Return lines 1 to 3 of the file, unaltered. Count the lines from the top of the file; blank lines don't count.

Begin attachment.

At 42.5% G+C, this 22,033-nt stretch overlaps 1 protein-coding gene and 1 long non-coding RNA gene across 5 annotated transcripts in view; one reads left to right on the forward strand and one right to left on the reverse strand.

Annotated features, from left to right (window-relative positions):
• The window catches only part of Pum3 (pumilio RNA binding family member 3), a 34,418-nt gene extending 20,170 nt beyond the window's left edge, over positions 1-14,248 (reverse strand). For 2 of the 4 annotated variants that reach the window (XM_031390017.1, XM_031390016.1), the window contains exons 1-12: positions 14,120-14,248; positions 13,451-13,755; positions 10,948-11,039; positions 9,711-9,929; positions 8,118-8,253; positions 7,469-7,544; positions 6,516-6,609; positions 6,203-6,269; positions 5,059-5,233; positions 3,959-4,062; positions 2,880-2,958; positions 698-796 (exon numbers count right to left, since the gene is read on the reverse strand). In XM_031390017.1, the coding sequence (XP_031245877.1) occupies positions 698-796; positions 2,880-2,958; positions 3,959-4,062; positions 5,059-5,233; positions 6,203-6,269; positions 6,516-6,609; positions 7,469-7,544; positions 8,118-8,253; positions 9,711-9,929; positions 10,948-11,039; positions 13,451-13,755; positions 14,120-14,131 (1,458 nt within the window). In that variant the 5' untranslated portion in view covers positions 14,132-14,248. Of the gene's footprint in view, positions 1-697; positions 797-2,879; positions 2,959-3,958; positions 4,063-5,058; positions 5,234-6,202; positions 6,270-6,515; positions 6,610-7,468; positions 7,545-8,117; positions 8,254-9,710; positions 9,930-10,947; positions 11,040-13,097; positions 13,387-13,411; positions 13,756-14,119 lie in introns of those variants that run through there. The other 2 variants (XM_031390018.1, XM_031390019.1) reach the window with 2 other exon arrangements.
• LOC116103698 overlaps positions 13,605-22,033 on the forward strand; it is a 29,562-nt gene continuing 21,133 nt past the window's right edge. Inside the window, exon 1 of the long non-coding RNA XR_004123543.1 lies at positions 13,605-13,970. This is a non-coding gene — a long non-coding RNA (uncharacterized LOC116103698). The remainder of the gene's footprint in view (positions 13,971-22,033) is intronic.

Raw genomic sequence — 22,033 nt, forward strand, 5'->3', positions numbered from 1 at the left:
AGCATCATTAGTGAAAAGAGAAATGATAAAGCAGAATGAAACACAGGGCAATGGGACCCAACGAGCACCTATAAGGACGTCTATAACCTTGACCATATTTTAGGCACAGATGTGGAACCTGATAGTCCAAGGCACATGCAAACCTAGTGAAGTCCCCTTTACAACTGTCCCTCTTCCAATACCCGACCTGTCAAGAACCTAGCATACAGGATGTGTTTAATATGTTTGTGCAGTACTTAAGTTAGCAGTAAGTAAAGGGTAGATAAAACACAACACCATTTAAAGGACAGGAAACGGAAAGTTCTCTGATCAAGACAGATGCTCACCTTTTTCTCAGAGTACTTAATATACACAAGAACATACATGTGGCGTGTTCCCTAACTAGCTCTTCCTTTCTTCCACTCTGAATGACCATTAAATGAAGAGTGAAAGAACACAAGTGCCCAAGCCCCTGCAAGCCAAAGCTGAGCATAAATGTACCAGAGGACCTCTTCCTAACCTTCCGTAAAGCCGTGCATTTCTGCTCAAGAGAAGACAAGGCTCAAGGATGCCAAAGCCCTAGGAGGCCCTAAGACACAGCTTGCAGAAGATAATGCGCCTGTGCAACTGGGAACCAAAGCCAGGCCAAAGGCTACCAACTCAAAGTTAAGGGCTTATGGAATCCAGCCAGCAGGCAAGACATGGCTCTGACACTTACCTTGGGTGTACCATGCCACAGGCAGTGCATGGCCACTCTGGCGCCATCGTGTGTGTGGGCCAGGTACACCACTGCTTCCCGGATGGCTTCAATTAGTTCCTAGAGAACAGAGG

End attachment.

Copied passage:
At 42.5% G+C, this 22,033-nt stretch overlaps 1 protein-coding gene and 1 long non-coding RNA gene across 5 annotated transcripts in view; one reads left to right on the forward strand and one right to left on the reverse strand.

Annotated features, from left to right (window-relative positions):
• The window catches only part of Pum3 (pumilio RNA binding family member 3), a 34,418-nt gene extending 20,170 nt beyond the window's left edge, over positions 1-14,248 (reverse strand). For 2 of the 4 annotated variants that reach the window (XM_031390017.1, XM_031390016.1), the window contains exons 1-12: positions 14,120-14,248; positions 13,451-13,755; positions 10,948-11,039; positions 9,711-9,929; positions 8,118-8,253; positions 7,469-7,544; positions 6,516-6,609; positions 6,203-6,269; positions 5,059-5,233; positions 3,959-4,062; positions 2,880-2,958; positions 698-796 (exon numbers count right to left, since the gene is read on the reverse strand). In XM_031390017.1, the coding sequence (XP_031245877.1) occupies positions 698-796; positions 2,880-2,958; positions 3,959-4,062; positions 5,059-5,233; positions 6,203-6,269; positions 6,516-6,609; positions 7,469-7,544; positions 8,118-8,253; positions 9,711-9,929; positions 10,948-11,039; positions 13,451-13,755; positions 14,120-14,131 (1,458 nt within the window). In that variant the 5' untranslated portion in view covers positions 14,132-14,248. Of the gene's footprint in view, positions 1-697; positions 797-2,879; positions 2,959-3,958; positions 4,063-5,058; positions 5,234-6,202; positions 6,270-6,515; positions 6,610-7,468; positions 7,545-8,117; positions 8,254-9,710; positions 9,930-10,947; positions 11,040-13,097; positions 13,387-13,411; positions 13,756-14,119 lie in introns of those variants that run through there. The other 2 variants (XM_031390018.1, XM_031390019.1) reach the window with 2 other exon arrangements.